The Bluest Eye and The Cathedral: An Analysis The novel The Bluest Eye and the short story Cathedral are two critically acclaimed literary works that are also considered two of the best in their respective genres in American literature. The former is written by novelist Toni Morrison and was published in 1970 while the latter was written by Raymond Carver and was included in a collection of short stories of the same title, which was published in 1983…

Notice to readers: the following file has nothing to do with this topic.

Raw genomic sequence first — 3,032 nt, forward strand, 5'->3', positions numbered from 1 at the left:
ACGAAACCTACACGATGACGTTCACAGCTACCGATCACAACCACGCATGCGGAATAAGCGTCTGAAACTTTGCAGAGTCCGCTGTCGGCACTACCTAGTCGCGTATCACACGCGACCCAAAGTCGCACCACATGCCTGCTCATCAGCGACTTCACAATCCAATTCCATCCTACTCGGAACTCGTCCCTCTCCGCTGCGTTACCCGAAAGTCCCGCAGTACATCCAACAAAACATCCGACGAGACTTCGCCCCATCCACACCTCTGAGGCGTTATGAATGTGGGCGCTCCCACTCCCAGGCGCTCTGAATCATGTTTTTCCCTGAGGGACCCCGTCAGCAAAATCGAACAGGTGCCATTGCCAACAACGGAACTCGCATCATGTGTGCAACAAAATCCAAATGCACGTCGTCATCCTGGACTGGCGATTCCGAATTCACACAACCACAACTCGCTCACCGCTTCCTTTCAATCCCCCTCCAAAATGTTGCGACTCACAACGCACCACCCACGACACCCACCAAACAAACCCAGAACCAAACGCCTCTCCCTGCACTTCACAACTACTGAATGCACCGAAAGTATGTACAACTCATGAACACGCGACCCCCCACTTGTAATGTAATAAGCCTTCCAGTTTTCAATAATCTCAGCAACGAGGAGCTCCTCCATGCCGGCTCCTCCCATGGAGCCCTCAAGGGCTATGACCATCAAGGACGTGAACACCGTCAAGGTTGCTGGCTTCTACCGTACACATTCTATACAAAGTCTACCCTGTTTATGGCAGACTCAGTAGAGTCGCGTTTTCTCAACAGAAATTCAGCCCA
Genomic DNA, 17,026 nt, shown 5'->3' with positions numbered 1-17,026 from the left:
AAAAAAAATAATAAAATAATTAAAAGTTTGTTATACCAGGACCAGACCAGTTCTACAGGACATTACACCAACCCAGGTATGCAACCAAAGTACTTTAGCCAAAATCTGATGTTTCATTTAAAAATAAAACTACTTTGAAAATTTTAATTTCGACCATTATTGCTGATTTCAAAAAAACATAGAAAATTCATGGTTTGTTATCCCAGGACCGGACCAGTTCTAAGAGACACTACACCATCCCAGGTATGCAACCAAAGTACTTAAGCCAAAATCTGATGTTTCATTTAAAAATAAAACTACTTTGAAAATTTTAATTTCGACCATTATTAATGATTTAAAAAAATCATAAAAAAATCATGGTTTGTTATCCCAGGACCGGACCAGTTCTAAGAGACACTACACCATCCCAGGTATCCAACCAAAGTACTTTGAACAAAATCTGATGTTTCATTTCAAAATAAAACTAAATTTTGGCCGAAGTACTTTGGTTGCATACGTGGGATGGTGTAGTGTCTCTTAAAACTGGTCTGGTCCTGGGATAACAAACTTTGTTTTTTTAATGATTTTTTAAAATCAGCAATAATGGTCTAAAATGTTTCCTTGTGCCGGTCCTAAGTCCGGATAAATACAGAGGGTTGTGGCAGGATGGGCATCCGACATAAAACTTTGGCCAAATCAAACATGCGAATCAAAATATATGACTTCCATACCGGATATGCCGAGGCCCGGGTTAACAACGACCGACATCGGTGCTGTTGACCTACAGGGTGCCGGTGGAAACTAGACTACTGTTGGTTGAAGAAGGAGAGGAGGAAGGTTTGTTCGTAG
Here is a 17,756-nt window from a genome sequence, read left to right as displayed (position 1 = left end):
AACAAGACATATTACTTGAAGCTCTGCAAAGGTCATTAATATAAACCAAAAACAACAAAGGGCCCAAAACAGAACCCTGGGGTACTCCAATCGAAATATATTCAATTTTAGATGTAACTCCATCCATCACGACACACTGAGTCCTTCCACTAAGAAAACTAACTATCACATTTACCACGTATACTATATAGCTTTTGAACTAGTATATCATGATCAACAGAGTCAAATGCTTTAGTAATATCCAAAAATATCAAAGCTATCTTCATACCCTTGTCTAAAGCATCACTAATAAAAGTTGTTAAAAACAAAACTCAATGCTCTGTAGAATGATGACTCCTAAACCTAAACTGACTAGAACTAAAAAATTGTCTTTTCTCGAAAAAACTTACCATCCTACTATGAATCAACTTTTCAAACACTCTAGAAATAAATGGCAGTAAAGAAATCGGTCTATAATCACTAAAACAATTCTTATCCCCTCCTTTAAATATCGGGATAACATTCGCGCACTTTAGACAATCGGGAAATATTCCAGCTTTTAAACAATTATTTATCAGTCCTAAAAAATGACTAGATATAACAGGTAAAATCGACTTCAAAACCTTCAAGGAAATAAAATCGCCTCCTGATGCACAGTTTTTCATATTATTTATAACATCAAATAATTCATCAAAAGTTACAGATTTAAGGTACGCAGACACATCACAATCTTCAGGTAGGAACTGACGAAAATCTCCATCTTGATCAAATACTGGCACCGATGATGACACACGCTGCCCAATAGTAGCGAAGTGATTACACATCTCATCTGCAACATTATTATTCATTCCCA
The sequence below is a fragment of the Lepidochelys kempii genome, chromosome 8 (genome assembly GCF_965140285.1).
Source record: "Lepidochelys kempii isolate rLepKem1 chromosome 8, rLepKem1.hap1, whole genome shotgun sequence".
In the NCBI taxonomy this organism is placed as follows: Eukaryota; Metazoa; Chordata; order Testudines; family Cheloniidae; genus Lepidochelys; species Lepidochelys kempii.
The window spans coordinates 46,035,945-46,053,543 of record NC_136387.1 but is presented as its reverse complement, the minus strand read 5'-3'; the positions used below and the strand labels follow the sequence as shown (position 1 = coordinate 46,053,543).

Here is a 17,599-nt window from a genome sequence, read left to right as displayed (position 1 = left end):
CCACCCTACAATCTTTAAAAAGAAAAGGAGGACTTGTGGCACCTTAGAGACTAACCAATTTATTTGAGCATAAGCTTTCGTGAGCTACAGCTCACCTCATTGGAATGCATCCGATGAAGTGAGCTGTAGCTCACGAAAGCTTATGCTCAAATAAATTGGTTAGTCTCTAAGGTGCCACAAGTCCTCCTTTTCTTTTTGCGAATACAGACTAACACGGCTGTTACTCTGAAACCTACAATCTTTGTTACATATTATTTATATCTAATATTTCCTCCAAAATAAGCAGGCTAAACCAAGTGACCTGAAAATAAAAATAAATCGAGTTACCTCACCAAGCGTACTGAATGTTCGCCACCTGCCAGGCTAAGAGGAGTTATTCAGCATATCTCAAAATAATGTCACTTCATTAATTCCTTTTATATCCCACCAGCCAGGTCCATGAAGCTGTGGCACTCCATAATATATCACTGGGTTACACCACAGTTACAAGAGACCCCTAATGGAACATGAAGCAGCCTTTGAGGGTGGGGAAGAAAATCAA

The story revolved around the manner by which the girl, Pecola, desired to be white, with pale skin and the deepest blue eyes. On the other hand, The Cathedral narrated a story about a man's encounter with a blind man called Robert. The account for this brief interaction, with its varying phases of emotional experience and personal relationship was anchored on how the latter was able to teach the narrator a new perspective in seeing things, transforming him in the process. Thematic Similarities The similarities between Morrison and Carver's work rest fundamentally on the way they wrote their respective stories on families in addition to troubled and tragic protagonists. Pecola suffered physical and psychological abuse from her father and her surroundings whereas; the Robert in Carver's tale was blind and has recently lost his wife. Even the narrator of the story seems to be suffering from some form of inner turmoil and suffered from confusion and emotional catharsis among other things depicted in a number of nuances and details. Also, both of these stories revolve around the theme of bigotry. In Morrison's work the community is still typified with the discrimination against the black people. As a result, people that surrounded Pecola used the whites and their lifestyle as standards of perfection, wherein those that they have are things to be desired. Her parents called her ugly, so she aspired to be white with blue eyes. Carver concentrated the bigotry on his narrator. It was not racial but targeted towards someone with disability. There was prejudice in his attitude towards the blind man and when he met him, it was further tinged with a degree of condescension. About Standards The theme of beauty and aesthetics, which is at the core of The Bluest Eye, revolved around the idea that being white, is beautiful. This variable is crucial in explaining the female black identity in the story. Morrison described this as psychologically damaging to black girls in America. By providing a racist and patriarchal social setting, Morrison was able to illustrate the manner by which black women and men were shaped by cultural influences. To demonstrate this, there is the case of Pecola's father. He was treated throughout most part of the book with a kind of repulsiveness because of his appearance. For some, his looks appeared to resemble that of an alcoholic, so even he was not, he became one. The social perception involved with being black was emphasized to be equated with ugliness and Morrison enumerated several adverse effects on the psyche and behavior of a people. Carver was more specific in his tale with his minimal use of characters. In the interaction between his bigoted narrator and blind Robert, the reader is provided a summary of the social perception on disabled people. When the narrator met Robert, he observed and observed and, in his thoughts, the readers would be able to identify preconceived notions, prejudices and antagonisms that many of them would find familiar. Cultural versus Utilitarian The treatment of themes and the text content conveyed revealed two different concerns. As Morrison focused on racial and gender identity, and the role of the social norms in the rage and pain of a people with their privations and exclusions, her narrative became a cultural critique. On the other hand, through his ...